ON FK.parent_object_id = ic.OBJECT_ID
									AND FK.parent_column_id = ic.column_id
							WHERE ic.OBJECT_ID IS NULL) FK
		WHERE Fk.fktable = SI.TableName
		ORDER BY PercentofDB DESC
END

The change is not overly much.  I added a subquery via a cross apply to get the missing foreign key info.  Then I return the pertinent columns back to the Select query.

T-SQL Tuesday #028 – Jack of All Trades, Master of None?

Comments: 2 Comments
Published on: March 13, 2012

Another month and another opportunity to write about an interesting topic.  This month hosting TSQL Tuesday is Argenis Fernandez (Blog | Twitter).

This month, Argenis has invited us to talk about demons from our past.  Ok, not necessarily demons but at least share why you might be a Jack of All Trades or a Master of something or nothing.

Thinking about the topic, I thought of some very good stories.

Jack of All Trades

Back in the day, I worked in a one-man IT shop.  On any given day, my duties involved configuring SOHO routers and firewalls as well as higher end Cisco equipment.  I was also responsible for Active Directory, pc maintenance,printer repair, Exchange, domain registrations and all things SQL.

My least favorite duty was that of Janitorial Engineer.  It was amongst my duties to ensure the restrooms were stocked and that the toilets were free-flowing.  I can’t necessarily say that this skill helped advance my career.  I can’t say that it was even helpful at home.

I can say that this duty did help me make the decision to specialize more in SQL Server – though I was already headed in that direction.

Master, erm…

Like Argenis said in the TSQL Tuesday announcement, I don’t much consider myself an expert or master of anything.  I do think I am rather proficient and I do recognize many shortcomings within the vast technology, we love, called SQL Server.

I aligned myself with this technology because of the constant challenge and opportunity to learn.  I enjoy working with SQL Server.  I still do not find as much pleasure in plumbing as I do in SQL Server.

What is a Favicon?

Categories: Blogging, News, Professional, SSC
Comments: No Comments
Published on: March 8, 2012

If I were to show you the tabs in the following pic without a description, would you recognize the websites to which they belong?

I would dare say that you would likely recognize them.  Not due to the labels on the tabs, but quite possibly due to the icon on the tab.

Sometimes these icons are the logo for the respective site.  Sometimes, it is just something that might be fun.  In either case, it is something that helps brand the site in a fashion suitable to you.  These little icons are called “favicons” and they are pretty easy to put in place.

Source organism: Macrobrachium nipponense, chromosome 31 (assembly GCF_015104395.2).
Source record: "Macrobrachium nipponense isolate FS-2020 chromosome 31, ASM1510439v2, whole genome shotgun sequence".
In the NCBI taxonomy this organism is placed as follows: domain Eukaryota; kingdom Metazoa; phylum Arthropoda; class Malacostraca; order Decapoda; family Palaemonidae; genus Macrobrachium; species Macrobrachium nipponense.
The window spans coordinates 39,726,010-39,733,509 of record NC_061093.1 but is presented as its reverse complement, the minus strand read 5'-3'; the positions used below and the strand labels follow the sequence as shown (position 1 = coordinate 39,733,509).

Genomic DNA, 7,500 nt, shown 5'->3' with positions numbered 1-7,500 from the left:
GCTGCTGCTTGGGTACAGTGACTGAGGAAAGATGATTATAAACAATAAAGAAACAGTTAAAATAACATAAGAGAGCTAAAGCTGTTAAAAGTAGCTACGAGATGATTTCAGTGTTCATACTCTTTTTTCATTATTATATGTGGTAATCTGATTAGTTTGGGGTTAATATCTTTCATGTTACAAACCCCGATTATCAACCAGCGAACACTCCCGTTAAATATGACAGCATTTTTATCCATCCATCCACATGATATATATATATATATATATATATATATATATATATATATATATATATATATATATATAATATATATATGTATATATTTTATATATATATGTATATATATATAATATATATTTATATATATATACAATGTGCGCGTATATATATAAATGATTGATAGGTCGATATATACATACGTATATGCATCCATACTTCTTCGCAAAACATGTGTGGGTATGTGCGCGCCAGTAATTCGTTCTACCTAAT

If you haven’t considered doing it, I think it would be worth the effort to create one.  It is a means to brand your site.  Here is a quick tutorial on how to do it.

Tutorial

I used a free website tool to create my favicon.  You can find it here.  The tool is appropriately called favicongenerator.

 Prior to being asked how to create one, I had no clue what those little pics were called.  Nor did I know how easy it was to create one.  It took me a few minutes searching the internet to figure out what it was called (I think I started by searching for “tab icon internet”).  Once I learned that it was called a favicon, it was easy to find instructions on how to create it.  Now it should be just a bit easier.

Physical or Virtual

Categories: News, Professional, Scripts, SSC, SSSOLV
Comments: 2 Comments
Published on: March 7, 2012

Today I get to share something that has been on my someday list for quite some time.  I have planned on getting a solution that involves TSQL to help determine if you are running SQL Server on a physical machine or if it happens to be a virtual machine.  Now, I am prepared to share two means that involve using TSQL to achieve that goal.

I get to cover the spectrum with these two solutions.  At one end, we have something that is relatively simple.  It only works in SQL 2008 R2 and above though.  At the other end of the spectrum, we get to use something that involves more of a sledgehammer.

Covering these two extremes is useful.  As I said, the simple solution at the simple end of the spectrum is not going to work if you are running SQL Server 2008 or older.  So, if you are running SQL 2005, for example, you would need something a bit less delicate.  I will leave it to you to determine if it is worth it to use the “sledgehammer” approach.

Sledgehammer

I’m calling this the sledgehammer approach because it is not a 100% TSQL solution.  Some may not like the idea due to the use of xp_cmdshell – making the sledgehammer more like a bull in a china shop.